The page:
Also, above information about the SQL 2000 MP is based on this thread, to be found on the OpsMgr TechNet Forums:
MP to be downloaded from here. This MP runs in SCOM SP1 and R2 environments
MP to be downloaded from here.
MP to be downloaded from here.
There are multiple approaches viable here, like a View or a Report. The one which I found to be most popular however is the Report. This Report is created once, published or saved to a MP, and ready to rock and roll for any other time when needed. One can even schedule the Report – select as output an Excel file – and be send out by mail or put on a file share. Since it is an Excel file one can apply many filters against it in order to drill down into the information.
By default such a Report is not available in SCOM. But with a few mouse clicks – all done from the SCOM Console itself, so no rocket science is required – such a Report is quickly created. This posting will describe how to go about it.
One thing I need to mention: this posting is based on SCOM R2. It should work in SCOM SP1 CU#1 as well though.
First we need to create a Group. This Group is dynamically populated and has some excluded members as well which are all the SCOM R2 Management Servers. Not the Gateway Servers though since these are nothing more but Super SCOM Agents. This Group will contain the Class Health Service.
When this Group is created we check its members and wait for about ten minutes (max). This way the newly created Group has a change to ‘get in to the system’, so the Report we are about to create can use it (the Group must be enumerated). Otherwise we end up with an empty Report when we go too fast. So a bit patience is needed here.
Procedure 01: Creating the Group
OK, you’re back? Ten minutes have passed? Time to move on to the next stage.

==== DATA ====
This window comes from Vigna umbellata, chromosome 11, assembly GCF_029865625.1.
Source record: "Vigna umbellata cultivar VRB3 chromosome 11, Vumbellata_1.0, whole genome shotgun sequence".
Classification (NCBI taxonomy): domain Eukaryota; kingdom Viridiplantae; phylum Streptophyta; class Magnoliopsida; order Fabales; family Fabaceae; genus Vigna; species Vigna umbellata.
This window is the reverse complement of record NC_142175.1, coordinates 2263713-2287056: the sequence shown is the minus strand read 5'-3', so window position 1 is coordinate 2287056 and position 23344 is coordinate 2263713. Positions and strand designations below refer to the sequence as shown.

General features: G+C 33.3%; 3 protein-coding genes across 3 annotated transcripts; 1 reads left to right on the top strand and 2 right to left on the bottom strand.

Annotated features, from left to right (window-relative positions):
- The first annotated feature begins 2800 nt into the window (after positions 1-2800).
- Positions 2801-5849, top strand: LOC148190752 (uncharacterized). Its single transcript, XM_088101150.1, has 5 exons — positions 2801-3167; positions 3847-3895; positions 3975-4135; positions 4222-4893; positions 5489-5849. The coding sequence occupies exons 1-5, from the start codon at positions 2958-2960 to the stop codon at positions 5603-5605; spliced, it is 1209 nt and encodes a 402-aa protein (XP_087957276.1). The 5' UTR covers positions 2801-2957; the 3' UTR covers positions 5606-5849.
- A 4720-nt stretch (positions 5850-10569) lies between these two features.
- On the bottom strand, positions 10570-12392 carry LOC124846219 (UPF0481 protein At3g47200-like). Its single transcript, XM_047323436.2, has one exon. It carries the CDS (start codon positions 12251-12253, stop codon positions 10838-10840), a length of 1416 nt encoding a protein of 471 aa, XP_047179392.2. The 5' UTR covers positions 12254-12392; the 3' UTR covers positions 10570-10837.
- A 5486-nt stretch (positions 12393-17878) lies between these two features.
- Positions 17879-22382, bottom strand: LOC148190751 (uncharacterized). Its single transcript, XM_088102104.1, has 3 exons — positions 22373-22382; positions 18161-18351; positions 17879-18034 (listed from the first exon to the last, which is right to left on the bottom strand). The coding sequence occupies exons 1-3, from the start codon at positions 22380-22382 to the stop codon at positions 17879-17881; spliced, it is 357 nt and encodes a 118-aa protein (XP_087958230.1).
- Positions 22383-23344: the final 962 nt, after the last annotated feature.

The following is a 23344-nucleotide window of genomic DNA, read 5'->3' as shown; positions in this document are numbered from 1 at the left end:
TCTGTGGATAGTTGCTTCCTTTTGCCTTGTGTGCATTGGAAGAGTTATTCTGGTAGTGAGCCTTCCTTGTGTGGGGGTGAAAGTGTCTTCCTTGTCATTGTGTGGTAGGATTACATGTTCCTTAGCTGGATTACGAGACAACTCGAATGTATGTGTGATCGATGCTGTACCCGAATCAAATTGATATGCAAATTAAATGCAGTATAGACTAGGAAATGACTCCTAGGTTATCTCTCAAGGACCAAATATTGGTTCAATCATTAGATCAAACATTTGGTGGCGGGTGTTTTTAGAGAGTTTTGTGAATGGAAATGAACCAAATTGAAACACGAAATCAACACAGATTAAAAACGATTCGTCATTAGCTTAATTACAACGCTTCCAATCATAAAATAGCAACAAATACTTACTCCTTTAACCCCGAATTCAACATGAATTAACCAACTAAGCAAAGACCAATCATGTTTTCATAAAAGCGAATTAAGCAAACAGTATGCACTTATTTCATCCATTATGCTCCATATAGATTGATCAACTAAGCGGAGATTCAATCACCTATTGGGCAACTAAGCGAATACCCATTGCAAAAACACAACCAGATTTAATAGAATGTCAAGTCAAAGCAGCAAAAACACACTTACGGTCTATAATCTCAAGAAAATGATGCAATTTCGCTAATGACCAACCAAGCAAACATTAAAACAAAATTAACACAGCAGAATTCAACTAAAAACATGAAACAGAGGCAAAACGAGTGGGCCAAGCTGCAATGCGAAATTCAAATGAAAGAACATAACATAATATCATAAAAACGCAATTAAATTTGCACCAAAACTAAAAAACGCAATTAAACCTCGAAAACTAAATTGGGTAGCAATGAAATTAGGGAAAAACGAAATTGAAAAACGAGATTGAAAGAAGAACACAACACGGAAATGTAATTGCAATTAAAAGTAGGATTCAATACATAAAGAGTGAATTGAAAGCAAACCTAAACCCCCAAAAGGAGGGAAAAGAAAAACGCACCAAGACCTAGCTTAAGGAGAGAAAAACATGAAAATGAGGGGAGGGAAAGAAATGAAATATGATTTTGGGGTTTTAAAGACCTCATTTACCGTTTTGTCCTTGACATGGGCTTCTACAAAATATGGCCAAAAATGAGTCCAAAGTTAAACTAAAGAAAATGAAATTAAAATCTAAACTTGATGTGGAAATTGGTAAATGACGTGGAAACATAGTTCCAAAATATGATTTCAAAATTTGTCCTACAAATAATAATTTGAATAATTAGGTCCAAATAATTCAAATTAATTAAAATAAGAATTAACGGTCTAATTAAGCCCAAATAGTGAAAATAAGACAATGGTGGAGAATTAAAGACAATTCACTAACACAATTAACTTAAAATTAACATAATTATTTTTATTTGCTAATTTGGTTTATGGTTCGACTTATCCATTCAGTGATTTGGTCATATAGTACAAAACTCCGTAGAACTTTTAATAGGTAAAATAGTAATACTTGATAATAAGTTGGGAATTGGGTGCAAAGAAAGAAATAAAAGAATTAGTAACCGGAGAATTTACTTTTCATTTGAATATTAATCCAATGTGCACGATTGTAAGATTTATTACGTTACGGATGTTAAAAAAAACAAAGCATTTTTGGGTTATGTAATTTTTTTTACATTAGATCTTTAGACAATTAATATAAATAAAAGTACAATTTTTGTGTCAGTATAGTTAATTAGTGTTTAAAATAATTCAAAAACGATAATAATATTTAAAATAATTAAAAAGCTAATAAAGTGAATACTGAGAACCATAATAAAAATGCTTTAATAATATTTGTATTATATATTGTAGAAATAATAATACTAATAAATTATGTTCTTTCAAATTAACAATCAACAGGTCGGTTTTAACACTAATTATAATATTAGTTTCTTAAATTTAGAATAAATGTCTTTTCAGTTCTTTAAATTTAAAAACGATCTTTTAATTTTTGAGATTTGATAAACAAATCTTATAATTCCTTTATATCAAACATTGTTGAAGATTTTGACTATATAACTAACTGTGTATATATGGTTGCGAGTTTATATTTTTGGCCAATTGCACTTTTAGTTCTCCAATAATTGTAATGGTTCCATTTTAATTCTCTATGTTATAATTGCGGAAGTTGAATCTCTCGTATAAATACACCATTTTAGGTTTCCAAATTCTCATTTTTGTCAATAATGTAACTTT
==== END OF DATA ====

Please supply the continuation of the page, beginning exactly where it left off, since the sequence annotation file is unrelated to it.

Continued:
Procedure 02: Building the Report
With this Report you have a good mechanism in place for checking what servers do run an Agent, who installed it and when. Also detailed information about those Agents is displayed.
There are a few things to reckon with:
Lets start. In this example I will create a SCOM R2 User Role Report Operators where they are only allowed to view the Server OS related reports. All the other Reports are not to be used by these people. For this three procedures are required:
Procedure 01: AD – Group creation and population
OK, now we have covered the AD side of it all. Time to move on to the SCOM R2 Console.
Procedure 02: SCOM R2 Console – User Role ‘Report Operator’ Creation
Now we have covered the SCOM R2 side of it all.
Lets see how far we are. We have created the Global Group ‘GG_SCOM_Report_Operators_ServerOS_Only’. This Global Group has been added to the Domain Local Group ‘DLG_SCOM_Report_Operators_ServerOS_Only’. In the SCOM R2 Console we have added this same group to the User Role ‘Report Operators – Server OS Reports Only’. And the user Test is a member of the earlier mentioned Global Group. And we have copied the ID related to this User Role.
Time to move on to the last and most important procedure. Without it, all previous actions are pointless.
Procedure 03: SSRS – Security Configuration
In this posting I showed how to scope the available Reports to certain User Roles. It can be done but it is labor intensive. Actions are needed in AD, SCOM R2 and SSRS.
Also know that by accessing the Reporting Server directly (http://servername/myreports), the security which has been set in SCOM and SSRS will be circumvented. So people still can run those ‘forbidden’ Reports.
However, the interface which SCOM R2 offers is not present so it can be a challenge for those people to get those reports running. For instance compare the SCOM R2 Reporting parameter area for the SQL Report ‘Top 5 Deadlocked Databases’
I know which one I prefer… :)